The order in which the authors' names appear was determined alphabetically and does not reflect any degree of hierarchy in terms of theoretical or methodological contributions to the project. A previous version of this article was presented at the 2008 annual meeting of the International Studies Association, San Francisco. We thank Jennifer Laks, Mingyan Li, Mariana Rodriguez, and Qing (Maria) Yang for research assistance and Chuck Gochman, Ashley Leeds, three anonymous reviewers, and the editor for their helpful comments and suggestions.
Information, Agreement Design, and the Durability of Civil War Settlements
Version of Record online: 9 APR 2010
©2010, Midwest Political Science Association
American Journal of Political Science
Volume 54, Issue 2, pages 511–524, April 2010
How to Cite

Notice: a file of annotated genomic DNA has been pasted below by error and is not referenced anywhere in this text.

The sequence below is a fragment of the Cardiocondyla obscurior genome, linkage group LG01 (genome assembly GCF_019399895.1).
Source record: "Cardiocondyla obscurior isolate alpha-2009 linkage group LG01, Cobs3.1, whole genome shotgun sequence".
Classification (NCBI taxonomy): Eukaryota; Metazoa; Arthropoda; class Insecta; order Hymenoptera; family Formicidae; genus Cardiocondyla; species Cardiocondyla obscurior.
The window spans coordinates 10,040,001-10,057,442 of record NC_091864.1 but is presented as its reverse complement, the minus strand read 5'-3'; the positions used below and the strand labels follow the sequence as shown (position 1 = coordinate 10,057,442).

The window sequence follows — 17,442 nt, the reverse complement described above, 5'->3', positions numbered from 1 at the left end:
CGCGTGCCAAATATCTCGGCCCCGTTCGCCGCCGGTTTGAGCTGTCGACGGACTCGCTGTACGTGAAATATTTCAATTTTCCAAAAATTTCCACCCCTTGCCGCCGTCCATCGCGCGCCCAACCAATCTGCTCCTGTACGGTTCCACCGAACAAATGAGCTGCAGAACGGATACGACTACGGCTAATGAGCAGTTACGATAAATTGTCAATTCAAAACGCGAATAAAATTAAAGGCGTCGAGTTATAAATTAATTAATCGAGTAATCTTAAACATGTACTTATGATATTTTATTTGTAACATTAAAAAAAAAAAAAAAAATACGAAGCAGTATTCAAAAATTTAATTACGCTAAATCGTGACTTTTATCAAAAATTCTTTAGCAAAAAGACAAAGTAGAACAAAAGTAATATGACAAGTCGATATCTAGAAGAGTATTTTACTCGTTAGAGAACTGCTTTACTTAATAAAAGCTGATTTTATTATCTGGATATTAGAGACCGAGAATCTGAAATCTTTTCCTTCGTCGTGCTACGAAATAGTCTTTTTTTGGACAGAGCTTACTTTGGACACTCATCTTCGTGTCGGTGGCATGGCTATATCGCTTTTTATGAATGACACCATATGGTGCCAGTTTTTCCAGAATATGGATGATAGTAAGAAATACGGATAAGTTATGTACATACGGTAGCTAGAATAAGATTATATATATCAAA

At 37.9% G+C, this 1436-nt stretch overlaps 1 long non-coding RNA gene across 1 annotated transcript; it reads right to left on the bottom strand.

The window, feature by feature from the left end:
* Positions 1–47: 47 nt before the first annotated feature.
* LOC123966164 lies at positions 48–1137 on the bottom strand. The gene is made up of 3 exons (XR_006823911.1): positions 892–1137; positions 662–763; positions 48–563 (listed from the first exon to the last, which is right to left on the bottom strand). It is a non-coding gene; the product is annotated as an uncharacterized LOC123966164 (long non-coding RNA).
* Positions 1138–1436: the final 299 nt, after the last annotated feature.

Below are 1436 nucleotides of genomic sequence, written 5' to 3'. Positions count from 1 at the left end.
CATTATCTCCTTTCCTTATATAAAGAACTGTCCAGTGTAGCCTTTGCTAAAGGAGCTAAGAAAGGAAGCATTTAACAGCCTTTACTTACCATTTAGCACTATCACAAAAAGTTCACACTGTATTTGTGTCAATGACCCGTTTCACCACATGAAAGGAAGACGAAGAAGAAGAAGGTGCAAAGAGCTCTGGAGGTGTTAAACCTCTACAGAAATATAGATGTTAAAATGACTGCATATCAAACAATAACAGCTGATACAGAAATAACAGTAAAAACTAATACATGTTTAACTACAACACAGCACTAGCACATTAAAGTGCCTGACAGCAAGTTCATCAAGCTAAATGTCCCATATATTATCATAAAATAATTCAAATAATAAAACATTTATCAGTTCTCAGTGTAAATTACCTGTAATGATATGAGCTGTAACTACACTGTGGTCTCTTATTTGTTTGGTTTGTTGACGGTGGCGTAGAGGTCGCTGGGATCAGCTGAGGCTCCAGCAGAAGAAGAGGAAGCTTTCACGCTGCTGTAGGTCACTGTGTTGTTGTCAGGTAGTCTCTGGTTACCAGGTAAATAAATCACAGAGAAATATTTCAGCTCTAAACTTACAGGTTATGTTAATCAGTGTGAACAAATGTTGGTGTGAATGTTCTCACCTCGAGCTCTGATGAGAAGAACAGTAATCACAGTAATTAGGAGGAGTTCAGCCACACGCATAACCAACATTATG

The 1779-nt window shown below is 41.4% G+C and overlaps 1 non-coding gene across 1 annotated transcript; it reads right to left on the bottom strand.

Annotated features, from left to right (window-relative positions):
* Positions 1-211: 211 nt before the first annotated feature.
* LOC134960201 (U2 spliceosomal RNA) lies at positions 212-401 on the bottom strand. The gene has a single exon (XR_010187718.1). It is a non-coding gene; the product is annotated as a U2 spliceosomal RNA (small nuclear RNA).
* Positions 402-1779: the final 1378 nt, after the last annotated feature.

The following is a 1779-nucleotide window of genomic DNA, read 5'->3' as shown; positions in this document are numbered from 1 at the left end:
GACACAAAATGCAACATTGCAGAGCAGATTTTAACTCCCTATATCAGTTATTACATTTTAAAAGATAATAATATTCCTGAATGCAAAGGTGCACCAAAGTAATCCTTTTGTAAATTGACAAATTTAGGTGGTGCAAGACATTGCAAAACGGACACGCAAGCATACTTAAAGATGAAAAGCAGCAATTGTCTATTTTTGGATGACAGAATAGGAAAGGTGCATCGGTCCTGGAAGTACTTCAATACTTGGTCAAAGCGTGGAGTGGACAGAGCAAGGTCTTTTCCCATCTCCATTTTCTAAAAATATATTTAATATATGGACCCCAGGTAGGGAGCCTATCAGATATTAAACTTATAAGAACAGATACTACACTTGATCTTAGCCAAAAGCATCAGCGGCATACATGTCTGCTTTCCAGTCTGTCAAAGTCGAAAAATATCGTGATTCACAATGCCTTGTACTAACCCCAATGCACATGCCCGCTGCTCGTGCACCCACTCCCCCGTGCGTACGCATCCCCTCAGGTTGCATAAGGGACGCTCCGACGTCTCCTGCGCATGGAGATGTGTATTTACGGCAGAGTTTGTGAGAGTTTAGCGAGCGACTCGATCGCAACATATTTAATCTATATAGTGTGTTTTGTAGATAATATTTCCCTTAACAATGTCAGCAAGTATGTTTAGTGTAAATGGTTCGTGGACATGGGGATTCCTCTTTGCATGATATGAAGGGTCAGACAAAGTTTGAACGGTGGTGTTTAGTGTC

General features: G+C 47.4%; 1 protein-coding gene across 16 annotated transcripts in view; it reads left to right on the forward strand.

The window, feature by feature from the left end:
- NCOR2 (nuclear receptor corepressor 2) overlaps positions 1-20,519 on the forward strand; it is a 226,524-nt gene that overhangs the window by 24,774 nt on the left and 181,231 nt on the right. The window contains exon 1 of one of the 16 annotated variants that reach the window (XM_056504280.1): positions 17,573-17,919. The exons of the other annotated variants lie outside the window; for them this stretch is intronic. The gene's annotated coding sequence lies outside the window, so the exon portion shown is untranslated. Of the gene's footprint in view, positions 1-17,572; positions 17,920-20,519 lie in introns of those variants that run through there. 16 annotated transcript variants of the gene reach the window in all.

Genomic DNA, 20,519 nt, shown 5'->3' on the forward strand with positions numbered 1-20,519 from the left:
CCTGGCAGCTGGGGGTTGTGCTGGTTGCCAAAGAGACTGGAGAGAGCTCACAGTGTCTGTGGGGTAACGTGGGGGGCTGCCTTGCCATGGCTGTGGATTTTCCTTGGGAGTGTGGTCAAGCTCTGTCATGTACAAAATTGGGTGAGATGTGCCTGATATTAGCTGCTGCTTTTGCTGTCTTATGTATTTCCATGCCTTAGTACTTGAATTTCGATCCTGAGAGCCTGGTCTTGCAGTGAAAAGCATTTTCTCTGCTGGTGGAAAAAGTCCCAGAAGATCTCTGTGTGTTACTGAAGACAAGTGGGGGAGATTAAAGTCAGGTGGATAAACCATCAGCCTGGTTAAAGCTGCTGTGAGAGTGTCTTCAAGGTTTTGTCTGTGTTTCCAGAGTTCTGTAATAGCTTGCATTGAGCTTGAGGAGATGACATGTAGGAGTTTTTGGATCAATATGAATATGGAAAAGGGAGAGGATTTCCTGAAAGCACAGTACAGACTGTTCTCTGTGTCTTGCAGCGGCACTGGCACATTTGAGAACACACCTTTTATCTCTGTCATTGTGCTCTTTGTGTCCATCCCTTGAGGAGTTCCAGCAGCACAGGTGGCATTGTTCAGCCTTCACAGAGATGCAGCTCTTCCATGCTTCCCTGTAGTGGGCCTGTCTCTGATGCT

Mattes, M. and Savun, B. (2010), Information, Agreement Design, and the Durability of Civil War Settlements. American Journal of Political Science, 54: 511–524. doi: 10.1111/j.1540-5907.2010.00444.x
- Issue online: 9 APR 2010
- Version of Record online: 9 APR 2010
Civil war is usually examined from the perspective of commitment problems. This approach provides considerable insight regarding which civil war agreement provisions reduce the chance of renewed fighting. Yet, additional insight can be gained by examining information asymmetries as a potential cause of civil war recurrence. We argue that significant uncertainty regarding military capabilities may persist after fighting ends and that this uncertainty may lead to the breakdown of peace. However, carefully designed peace agreements can guard against renewed civil war by calling for international monitoring, making the belligerents submit military information to third parties, and providing for verification of this information. Our empirical analysis of 51 civil war settlements between 1945 and 2005 shows that these provisions significantly reduce the risk of new civil war. Encouraging the adoption of these provisions may be a useful policy in the international community's effort to establish peace in civil-war-torn societies.